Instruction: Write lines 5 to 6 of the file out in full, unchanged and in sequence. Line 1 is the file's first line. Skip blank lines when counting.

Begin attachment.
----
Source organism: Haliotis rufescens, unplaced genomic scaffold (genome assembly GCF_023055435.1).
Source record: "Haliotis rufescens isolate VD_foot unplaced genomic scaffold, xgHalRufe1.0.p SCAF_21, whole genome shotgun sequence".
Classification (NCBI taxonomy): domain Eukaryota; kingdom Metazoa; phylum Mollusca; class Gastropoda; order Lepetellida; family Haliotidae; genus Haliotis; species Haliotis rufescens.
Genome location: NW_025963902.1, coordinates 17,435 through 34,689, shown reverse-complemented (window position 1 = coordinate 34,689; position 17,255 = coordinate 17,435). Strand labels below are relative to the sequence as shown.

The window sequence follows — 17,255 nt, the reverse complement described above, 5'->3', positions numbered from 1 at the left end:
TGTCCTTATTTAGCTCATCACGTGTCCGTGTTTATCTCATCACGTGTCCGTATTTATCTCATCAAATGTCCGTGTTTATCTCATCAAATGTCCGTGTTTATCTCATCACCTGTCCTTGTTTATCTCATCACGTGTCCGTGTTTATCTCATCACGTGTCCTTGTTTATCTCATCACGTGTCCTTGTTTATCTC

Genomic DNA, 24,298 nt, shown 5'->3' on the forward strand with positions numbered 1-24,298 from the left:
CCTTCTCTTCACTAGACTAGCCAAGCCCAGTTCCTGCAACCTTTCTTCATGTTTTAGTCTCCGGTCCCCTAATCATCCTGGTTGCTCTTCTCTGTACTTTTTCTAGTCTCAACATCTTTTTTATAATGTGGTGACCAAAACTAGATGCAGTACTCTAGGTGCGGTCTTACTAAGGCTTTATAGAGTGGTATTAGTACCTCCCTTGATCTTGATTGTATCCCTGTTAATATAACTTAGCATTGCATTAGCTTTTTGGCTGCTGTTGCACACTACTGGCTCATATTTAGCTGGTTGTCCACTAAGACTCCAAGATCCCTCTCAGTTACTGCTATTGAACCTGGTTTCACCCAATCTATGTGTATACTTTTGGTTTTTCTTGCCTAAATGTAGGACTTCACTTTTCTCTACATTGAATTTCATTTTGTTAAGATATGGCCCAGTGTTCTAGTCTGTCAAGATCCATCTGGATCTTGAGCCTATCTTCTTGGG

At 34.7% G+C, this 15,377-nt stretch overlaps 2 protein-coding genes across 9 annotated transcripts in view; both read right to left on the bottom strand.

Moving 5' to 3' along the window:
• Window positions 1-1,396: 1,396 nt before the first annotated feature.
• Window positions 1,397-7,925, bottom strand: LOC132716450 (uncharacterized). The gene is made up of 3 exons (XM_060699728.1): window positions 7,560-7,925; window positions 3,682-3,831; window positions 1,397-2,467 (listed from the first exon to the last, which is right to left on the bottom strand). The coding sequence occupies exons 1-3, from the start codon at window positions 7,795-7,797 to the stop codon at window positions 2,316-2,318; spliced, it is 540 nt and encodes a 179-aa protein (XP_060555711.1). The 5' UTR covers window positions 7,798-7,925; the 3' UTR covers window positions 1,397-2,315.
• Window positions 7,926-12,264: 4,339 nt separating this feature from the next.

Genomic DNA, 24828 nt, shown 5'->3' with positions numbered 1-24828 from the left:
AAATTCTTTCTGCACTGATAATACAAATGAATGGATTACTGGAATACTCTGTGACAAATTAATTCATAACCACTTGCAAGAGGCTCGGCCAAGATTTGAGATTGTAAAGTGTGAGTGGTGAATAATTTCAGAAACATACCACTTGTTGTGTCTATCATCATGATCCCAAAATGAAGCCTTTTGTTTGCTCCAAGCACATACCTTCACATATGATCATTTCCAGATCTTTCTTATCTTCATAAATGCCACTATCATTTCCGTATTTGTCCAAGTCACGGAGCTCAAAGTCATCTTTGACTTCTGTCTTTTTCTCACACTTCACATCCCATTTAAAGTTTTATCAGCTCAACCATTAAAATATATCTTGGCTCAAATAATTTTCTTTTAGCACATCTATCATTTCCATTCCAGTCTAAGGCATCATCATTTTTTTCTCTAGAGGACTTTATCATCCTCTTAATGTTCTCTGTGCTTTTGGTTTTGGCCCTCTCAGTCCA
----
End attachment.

The window sequence follows — 17,255 nt, the reverse complement described above, 5'->3', positions numbered from 1 at the left end:
TGTCCTTATTTAGCTCATCACGTGTCCGTGTTTATCTCATCACGTGTCCGTATTTATCTCATCAAATGTCCGTGTTTATCTCATCAAATGTCCGTGTTTATCTCATCACCTGTCCTTGTTTATCTCATCACGTGTCCGTGTTTATCTCATCACGTGTCCTTGTTTATCTCATCACGTGTCCTTGTTTATCTC